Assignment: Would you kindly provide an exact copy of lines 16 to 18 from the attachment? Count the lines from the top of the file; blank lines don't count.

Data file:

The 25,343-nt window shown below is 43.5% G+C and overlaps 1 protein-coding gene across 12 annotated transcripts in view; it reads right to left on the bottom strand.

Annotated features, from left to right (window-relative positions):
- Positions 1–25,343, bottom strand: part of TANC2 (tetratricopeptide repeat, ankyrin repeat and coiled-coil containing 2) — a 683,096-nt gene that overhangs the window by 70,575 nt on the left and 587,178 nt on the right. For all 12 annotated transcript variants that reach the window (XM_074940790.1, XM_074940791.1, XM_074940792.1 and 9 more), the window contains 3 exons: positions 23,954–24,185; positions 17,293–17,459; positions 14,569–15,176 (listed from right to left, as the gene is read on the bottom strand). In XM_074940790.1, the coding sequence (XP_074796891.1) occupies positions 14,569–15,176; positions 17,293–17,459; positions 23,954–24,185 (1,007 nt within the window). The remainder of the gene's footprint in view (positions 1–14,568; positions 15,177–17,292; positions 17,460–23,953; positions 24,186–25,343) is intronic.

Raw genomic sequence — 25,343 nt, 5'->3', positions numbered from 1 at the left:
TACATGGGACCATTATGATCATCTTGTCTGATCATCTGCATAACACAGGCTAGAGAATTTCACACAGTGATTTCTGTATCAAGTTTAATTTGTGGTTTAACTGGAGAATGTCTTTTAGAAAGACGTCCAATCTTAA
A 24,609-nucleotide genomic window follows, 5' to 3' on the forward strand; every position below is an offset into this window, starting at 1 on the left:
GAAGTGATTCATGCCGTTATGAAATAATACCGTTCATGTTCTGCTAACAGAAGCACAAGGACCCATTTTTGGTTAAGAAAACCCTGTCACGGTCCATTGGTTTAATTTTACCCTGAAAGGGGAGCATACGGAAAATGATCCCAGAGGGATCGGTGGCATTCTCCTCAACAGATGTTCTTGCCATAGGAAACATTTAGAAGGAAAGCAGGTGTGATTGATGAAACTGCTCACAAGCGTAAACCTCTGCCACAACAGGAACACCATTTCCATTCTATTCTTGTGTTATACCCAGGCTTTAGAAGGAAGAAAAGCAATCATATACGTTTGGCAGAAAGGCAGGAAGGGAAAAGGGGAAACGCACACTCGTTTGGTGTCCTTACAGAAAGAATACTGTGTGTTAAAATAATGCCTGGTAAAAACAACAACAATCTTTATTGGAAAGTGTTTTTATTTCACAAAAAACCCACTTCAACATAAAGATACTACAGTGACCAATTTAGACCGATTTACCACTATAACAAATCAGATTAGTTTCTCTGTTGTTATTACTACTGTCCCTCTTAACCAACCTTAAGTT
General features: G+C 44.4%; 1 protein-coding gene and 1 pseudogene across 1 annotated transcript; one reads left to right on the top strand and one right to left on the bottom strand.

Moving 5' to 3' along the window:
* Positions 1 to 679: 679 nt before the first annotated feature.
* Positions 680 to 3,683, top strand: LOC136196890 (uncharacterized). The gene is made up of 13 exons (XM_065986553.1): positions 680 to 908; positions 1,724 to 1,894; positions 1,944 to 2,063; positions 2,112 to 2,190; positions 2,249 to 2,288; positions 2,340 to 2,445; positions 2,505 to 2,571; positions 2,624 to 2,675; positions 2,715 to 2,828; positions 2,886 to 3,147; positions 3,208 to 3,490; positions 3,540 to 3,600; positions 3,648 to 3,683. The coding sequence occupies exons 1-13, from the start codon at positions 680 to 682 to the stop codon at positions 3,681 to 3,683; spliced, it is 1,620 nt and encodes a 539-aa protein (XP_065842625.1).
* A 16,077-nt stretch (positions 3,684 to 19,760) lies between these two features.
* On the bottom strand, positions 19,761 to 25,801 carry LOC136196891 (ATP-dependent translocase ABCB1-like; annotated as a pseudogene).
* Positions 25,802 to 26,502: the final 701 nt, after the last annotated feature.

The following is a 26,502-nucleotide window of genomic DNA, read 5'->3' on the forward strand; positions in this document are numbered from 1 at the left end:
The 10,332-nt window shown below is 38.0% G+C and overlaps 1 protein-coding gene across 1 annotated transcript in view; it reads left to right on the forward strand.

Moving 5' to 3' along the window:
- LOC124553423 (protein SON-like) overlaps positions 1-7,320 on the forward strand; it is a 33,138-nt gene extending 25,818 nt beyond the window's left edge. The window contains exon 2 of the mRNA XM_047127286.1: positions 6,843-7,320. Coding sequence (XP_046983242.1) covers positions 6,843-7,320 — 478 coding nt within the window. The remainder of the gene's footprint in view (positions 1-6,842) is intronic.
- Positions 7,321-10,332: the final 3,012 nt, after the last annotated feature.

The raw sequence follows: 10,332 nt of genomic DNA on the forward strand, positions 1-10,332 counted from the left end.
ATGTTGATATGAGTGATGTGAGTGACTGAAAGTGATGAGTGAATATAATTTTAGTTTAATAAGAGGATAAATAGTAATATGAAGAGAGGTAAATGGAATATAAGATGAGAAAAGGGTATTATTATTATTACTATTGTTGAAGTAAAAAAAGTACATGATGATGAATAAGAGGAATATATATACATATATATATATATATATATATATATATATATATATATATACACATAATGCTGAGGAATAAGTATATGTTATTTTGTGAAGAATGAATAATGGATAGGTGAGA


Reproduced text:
The 10,332-nt window shown below is 38.0% G+C and overlaps 1 protein-coding gene across 1 annotated transcript in view; it reads left to right on the forward strand.

Moving 5' to 3' along the window:
- LOC124553423 (protein SON-like) overlaps positions 1-7,320 on the forward strand; it is a 33,138-nt gene extending 25,818 nt beyond the window's left edge. The window contains exon 2 of the mRNA XM_047127286.1: positions 6,843-7,320. Coding sequence (XP_046983242.1) covers positions 6,843-7,320 — 478 coding nt within the window. The remainder of the gene's footprint in view (positions 1-6,842) is intronic.